YOU ARE HERE: LAT HomeCollections

Iran Tanker Reports Mine in Gulf Lanes : Unknown Vessel Airs SOS; Americans Told to 'Keep Heads Low'

October 20, 1987|Associated Press

MANAMA, Bahrain — A mine was reportedly spotted in the main shipping lanes of the Persian Gulf today and radio monitors said an unidentified vessel was issuing distress calls 10 miles from the Iranian coast.

Diplomatic sources said the U.S. Embassy in Bahrain was advising Americans to "keep their heads low" following the U.S. attack Monday on two Iranian oil platforms.

In Washington, Adm. William Crowe, chairman of the Joint Chiefs of Staff, said he believes Iran might resort to terrorism to retaliate for the U.S. attack.

"They obviously will look for ways, but probably more in line with the 'silent hand' than what they have done thus far," he said.

But he also acknowledged that "the Iranians have the capability to mine."

Marine salvage executives said the Iranian tanker Khark 3 reported sighting the mine at 9:30 a.m. in a major shipping lane about 40 miles off the Iranian coast.

The Iranian tanker warned vessels to avoid the area, the executives said. They said they believed the report was accurate because it came from a commercial craft.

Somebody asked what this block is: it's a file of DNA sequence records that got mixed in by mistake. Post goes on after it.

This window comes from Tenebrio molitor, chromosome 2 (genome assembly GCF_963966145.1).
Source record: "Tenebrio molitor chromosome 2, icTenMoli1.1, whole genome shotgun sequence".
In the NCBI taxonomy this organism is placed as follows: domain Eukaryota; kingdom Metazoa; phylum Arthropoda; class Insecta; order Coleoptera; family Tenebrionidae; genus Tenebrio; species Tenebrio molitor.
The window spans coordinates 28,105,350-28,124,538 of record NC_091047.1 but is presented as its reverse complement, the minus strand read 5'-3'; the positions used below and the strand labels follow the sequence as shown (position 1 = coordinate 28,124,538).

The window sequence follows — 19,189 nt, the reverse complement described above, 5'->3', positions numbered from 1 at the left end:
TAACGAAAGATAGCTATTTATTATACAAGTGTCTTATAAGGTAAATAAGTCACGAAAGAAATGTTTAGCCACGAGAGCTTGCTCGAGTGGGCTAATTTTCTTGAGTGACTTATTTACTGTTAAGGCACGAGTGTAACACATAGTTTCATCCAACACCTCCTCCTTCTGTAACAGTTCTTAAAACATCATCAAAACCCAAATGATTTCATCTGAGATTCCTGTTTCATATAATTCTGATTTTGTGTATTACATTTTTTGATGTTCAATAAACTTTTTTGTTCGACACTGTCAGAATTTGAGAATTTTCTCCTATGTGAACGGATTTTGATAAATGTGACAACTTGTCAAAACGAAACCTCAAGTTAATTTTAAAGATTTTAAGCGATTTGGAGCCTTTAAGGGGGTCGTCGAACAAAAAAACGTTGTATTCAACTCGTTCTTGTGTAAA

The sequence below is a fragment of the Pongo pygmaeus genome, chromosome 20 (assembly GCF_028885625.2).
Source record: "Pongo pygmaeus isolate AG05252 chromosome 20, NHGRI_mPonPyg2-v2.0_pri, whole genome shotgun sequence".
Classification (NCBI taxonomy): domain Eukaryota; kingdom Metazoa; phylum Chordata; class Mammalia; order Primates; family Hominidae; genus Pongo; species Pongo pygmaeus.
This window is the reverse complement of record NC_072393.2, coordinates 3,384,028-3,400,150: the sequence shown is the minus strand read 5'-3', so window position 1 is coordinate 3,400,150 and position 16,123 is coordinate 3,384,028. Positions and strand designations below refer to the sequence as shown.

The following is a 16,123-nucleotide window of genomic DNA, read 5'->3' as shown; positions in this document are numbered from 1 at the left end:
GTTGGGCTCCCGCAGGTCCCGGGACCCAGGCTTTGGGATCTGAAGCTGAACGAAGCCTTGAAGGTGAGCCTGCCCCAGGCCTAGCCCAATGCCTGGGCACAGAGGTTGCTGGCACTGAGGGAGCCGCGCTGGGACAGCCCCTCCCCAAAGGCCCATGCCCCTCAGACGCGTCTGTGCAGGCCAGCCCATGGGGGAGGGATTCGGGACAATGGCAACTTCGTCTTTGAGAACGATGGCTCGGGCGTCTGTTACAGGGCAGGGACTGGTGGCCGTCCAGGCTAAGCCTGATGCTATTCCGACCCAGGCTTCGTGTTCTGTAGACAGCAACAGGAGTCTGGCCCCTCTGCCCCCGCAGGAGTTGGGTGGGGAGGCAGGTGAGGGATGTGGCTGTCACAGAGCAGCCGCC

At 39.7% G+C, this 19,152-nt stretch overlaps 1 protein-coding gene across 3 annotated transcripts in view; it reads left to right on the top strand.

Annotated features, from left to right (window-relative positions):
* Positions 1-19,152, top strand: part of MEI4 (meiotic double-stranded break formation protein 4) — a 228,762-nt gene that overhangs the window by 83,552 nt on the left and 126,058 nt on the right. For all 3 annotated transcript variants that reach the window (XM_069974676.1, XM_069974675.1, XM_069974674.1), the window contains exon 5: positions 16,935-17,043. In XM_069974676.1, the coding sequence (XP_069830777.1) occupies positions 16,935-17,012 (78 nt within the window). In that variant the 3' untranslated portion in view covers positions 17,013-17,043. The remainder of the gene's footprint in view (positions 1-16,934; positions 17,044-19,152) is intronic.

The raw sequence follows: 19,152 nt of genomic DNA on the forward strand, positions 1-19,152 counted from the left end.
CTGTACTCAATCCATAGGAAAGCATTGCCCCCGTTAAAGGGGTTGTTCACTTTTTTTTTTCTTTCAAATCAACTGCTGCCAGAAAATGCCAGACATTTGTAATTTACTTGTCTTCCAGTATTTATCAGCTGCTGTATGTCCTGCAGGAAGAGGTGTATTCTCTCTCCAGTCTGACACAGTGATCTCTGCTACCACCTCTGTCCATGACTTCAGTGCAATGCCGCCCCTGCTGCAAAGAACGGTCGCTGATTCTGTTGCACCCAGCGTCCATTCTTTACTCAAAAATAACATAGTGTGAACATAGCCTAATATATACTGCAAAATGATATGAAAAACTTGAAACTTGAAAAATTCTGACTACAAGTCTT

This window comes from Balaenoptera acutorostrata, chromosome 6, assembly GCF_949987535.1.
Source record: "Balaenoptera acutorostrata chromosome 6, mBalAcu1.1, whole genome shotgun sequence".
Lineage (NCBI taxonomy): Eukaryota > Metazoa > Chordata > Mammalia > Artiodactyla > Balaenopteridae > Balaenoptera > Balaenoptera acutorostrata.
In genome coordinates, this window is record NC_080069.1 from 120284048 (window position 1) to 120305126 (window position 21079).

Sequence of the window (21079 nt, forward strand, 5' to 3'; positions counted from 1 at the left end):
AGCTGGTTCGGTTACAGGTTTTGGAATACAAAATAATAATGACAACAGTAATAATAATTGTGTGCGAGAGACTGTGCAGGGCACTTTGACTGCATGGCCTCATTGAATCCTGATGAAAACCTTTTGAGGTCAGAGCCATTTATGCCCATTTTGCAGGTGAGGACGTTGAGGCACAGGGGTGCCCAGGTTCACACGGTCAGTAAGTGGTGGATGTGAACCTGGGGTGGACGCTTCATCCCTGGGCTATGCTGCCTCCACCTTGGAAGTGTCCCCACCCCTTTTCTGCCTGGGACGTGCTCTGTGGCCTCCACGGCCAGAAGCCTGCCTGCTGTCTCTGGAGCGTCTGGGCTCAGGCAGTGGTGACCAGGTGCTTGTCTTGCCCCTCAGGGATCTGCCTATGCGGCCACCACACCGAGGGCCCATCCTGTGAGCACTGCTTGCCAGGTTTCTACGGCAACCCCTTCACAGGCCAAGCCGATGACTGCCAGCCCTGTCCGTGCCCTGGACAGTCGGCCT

North of Oil Platforms

The area is about 100 miles north of the oil platforms destroyed by the United States. U.S. officials said Monday's attack was in reprisal for an Iranian missile strike Friday on a U.S.-flagged tanker. (Story on Page 6.)

Nearly two hours after the mine sighting, a distress signal was picked up by radio monitors from an unidentified vessel that gave its location as 10 miles from the Iranian coast.

"The vessel only put out an SOS but it did not identify itself or mention what happened," said one radio monitor. Because of its location only Iranian boats can help it, he said.

Also today, Iran's official news agency quoted Oil Minister Gholamreza Aghazadeh as saying the U.S. attack caused $500 million in damage and has threatened the gulf with an oil spill.

A "number of oil company workers were wounded, two of them seriously," he said at a news conference in Tehran.

Threat to Avenge Attack

Iran's official Islamic Republic News Agency, which carried Aghazadeh's remarks, also quoted Iran's Parliament Speaker as saying Iran will avenge the U.S. attack "in the coming days."

"We have said we will not let any aggression go unanswered. This is not a threat but a reality," said Parliament Speaker Hashemi Rafsanjani.

Defense Secretary Caspar W. Weinberger hinted today that more violence might be necessary to teach Iran that the United States will not tolerate its attacks on merchant shipping.

Los Angeles Times Articles